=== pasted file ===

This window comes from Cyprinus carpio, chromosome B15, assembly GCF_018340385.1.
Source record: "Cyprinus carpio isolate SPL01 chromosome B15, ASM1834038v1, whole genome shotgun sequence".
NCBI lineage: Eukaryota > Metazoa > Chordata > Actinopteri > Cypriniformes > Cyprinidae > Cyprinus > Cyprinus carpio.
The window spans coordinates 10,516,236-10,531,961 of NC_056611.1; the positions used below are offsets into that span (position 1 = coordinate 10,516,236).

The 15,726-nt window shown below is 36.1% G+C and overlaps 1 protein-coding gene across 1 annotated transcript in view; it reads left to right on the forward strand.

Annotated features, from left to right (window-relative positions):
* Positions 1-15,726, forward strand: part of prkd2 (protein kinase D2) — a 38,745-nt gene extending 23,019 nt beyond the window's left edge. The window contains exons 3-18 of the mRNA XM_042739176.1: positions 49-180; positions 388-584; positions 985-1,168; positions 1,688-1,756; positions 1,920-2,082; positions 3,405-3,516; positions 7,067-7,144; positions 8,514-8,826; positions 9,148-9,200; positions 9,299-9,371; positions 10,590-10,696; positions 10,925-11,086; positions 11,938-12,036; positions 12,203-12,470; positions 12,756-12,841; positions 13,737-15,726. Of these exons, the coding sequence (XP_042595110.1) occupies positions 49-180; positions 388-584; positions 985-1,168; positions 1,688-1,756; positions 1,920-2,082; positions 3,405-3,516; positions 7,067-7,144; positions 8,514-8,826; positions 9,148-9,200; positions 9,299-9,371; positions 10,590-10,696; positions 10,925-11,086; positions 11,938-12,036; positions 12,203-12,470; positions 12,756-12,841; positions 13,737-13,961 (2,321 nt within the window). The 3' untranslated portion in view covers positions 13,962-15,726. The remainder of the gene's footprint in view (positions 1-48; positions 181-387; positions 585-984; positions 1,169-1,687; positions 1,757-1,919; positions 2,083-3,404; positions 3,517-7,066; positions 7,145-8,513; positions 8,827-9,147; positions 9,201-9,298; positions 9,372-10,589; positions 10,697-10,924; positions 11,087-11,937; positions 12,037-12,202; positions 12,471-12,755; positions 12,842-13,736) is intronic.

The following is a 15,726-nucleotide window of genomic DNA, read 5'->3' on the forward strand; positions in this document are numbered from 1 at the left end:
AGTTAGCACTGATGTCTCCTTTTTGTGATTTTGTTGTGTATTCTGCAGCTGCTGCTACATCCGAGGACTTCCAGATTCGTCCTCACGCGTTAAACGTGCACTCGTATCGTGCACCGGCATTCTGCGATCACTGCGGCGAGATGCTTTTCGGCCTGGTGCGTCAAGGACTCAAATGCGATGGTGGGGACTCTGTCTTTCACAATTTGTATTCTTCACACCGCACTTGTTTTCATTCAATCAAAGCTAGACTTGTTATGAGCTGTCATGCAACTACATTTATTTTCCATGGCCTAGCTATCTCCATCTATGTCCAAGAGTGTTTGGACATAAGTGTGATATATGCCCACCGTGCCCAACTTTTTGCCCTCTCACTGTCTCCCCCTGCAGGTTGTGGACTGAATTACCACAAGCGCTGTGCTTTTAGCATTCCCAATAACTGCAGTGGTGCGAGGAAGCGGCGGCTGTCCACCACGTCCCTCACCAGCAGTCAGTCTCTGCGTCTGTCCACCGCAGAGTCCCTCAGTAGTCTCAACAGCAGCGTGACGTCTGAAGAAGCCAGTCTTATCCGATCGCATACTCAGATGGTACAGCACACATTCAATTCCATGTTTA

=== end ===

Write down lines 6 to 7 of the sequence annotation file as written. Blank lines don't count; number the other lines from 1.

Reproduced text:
Annotated features, from left to right (window-relative positions):
* Positions 1-15,726, forward strand: part of prkd2 (protein kinase D2) — a 38,745-nt gene extending 23,019 nt beyond the window's left edge. The window contains exons 3-18 of the mRNA XM_042739176.1: positions 49-180; positions 388-584; positions 985-1,168; positions 1,688-1,756; positions 1,920-2,082; positions 3,405-3,516; positions 7,067-7,144; positions 8,514-8,826; positions 9,148-9,200; positions 9,299-9,371; positions 10,590-10,696; positions 10,925-11,086; positions 11,938-12,036; positions 12,203-12,470; positions 12,756-12,841; positions 13,737-15,726. Of these exons, the coding sequence (XP_042595110.1) occupies positions 49-180; positions 388-584; positions 985-1,168; positions 1,688-1,756; positions 1,920-2,082; positions 3,405-3,516; positions 7,067-7,144; positions 8,514-8,826; positions 9,148-9,200; positions 9,299-9,371; positions 10,590-10,696; positions 10,925-11,086; positions 11,938-12,036; positions 12,203-12,470; positions 12,756-12,841; positions 13,737-13,961 (2,321 nt within the window). The 3' untranslated portion in view covers positions 13,962-15,726. The remainder of the gene's footprint in view (positions 1-48; positions 181-387; positions 585-984; positions 1,169-1,687; positions 1,757-1,919; positions 2,083-3,404; positions 3,517-7,066; positions 7,145-8,513; positions 8,827-9,147; positions 9,201-9,298; positions 9,372-10,589; positions 10,697-10,924; positions 11,087-11,937; positions 12,037-12,202; positions 12,471-12,755; positions 12,842-13,736) is intronic.